Prudential Regulators Adopt Margin Requirements for Uncleared Swaps

In October 2015, the five U.S. prudential banking regulators adopted their final rules setting forth margin requirements for uncleared swaps transactions for entities subject to their regulation.  The final rules will apply to any SD, security-based SD, MSP and major security-swap participant (“MSSP”) regulated by the prudential banking regulators.  The final rules do not apply to CFTC-registered SDs and MSPs who are not otherwise subject to the supervision of the prudential banking regulators (collectively, “Covered Swap Entities” or “CSEs”).  Additionally, the margin requirements will not apply to swaps of commercial end-users and financial institutions with $10 billion or less in total assets that enter into swaps transactions for hedging purposes. 

Entities subject to the supervision of prudential regulators, including bank holding companies and insured depository institutions, that enter into swaps transactions with registered SDs, MSPs, security-based SDs, MSSPs  or “Financial End-Users” with “Material Swap Exposure” will be required to collect and post initial margin and variable margin on a daily basis.  A Financial End-User is an entity that falls within one of 13 enumerated categories of entities engaged primarily in financial activities, and includes state-registered credit or lending entities, broker-dealers, private funds, commodity pools, certain employee benefit plans, insurance companies and foreign entities that would constitute Financial End-Users if they were organized in the U.S. 

“Material Swap Exposure” is defined as an average daily aggregate notional amount of $8 billion (an increase from the proposed $3 billion) or more in uncleared swaps, uncleared security-based swaps, FX forwards and swaps during June, July and August of the previous calendar year.  However, for swaps transactions entered into with Financial End-Users that do not have Material Swaps Exposure, entities subject to the supervision of the prudential regulators will be required to collect and post daily variable margin, but not initial margin.  Margin requirements for uncleared swaps of entities subject to the supervision of prudential regulators will be phased in beginning in September 2016.

The CFTC proposed similar rules in October 2014, which would cover CSEs.  The CFTC’s proposed rules are still under consideration.

CFTC Proposes Rule on the Cross-Border Application of Margin Requirements with Respect to Uncleared Swaps

In July 2015, the CFTC issued a proposed rule (the “Proposed Rule”) on the cross-border application of the margin requirements with respect to uncleared swaps.  The Proposed Rule supplements the CFTC’s proposal from October 2014.  The Proposed Rule excludes uncleared swap transactions from compliance with CFTC margin requirements if they are entered into between two non-U.S. persons: (1) whose obligations are not guaranteed by a U.S. person; (2) that are not “Foreign Consolidated Subsidiaries” of a U.S. person; and (3) that are not acting through or by a U.S. branch.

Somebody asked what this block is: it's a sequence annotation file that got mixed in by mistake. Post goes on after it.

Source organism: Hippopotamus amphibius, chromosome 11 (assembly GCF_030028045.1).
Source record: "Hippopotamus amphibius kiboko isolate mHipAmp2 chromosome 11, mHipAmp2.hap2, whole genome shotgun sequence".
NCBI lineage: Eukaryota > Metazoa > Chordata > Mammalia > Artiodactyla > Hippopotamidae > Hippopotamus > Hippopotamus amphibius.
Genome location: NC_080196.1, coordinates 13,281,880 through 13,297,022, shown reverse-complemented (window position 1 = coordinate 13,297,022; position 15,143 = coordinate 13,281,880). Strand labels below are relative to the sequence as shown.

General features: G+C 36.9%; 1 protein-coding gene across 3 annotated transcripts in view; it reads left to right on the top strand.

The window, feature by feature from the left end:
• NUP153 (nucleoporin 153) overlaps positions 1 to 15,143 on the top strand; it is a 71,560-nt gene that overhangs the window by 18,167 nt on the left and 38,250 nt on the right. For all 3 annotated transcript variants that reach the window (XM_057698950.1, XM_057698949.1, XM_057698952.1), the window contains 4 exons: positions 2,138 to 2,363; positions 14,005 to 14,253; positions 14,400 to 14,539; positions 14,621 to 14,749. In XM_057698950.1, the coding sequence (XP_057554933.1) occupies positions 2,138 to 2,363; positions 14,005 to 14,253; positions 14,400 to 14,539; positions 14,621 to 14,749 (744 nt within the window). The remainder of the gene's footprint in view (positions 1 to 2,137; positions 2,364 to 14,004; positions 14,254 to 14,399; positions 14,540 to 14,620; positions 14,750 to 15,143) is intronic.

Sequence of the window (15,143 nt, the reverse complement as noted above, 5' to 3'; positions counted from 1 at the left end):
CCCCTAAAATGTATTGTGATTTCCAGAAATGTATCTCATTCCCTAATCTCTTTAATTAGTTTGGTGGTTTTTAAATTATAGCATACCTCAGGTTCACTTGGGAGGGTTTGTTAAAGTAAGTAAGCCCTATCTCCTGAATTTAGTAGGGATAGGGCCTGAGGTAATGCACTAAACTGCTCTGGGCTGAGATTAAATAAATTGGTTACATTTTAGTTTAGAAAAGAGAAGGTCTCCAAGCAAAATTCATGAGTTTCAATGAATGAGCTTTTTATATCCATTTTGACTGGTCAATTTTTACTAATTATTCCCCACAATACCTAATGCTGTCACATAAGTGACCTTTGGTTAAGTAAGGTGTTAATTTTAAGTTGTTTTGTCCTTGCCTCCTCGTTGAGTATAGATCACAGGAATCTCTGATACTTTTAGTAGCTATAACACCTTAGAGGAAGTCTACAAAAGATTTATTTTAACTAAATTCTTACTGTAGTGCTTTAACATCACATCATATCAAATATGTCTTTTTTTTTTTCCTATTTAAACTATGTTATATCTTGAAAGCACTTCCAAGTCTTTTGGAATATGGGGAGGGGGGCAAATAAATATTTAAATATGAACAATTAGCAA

Under the Proposed Rule, the term “U.S. person” is consistent with the CFTC’s prior definition of a U.S. person in its Cross Border Guidance and includes entities organized or incorporated in the U.S., entities with a principal place of business in the U.S., natural persons residing in the U.S. and accounts beneficially owned by any such persons.  The CFTC will permit a party to reasonably rely on its counterparty’s written representation in determining whether or not such counterparty is a U.S. person, absent any indications to the contrary.

In regards to swaps that may be guaranteed by a U.S. person, the proposed definition of guarantee under the Proposed Rule is an arrangement pursuant to which a party to an uncleared swap transaction with a counterparty that is a non-U.S. person has a legally enforceable right of recourse against at least one U.S. person (irrespective of any affiliation with the counterparty) with respect to the counterparty’s obligations under the uncleared swap transaction.

The term “Foreign Consolidated Subsidiary” referenced in (2) above captures any SD or MSP that is not a U.S. person in which an ultimate parent entity that is a U.S. person has a controlling interest, in accordance with U.S. GAAP, such that the ultimate parent entity includes the non-U.S. SD or MSP’s operating results, financial position and statement of cash flows in its consolidated financial statements.

If substituted compliance is granted by the CFTC with respect to some or all of a foreign jurisdiction’s uncleared margin requirements, then SDs and MSPs will be entitled to comply with the foreign jurisdiction’s uncleared swap margin requirements in order to satisfy the CFTC’s requirements.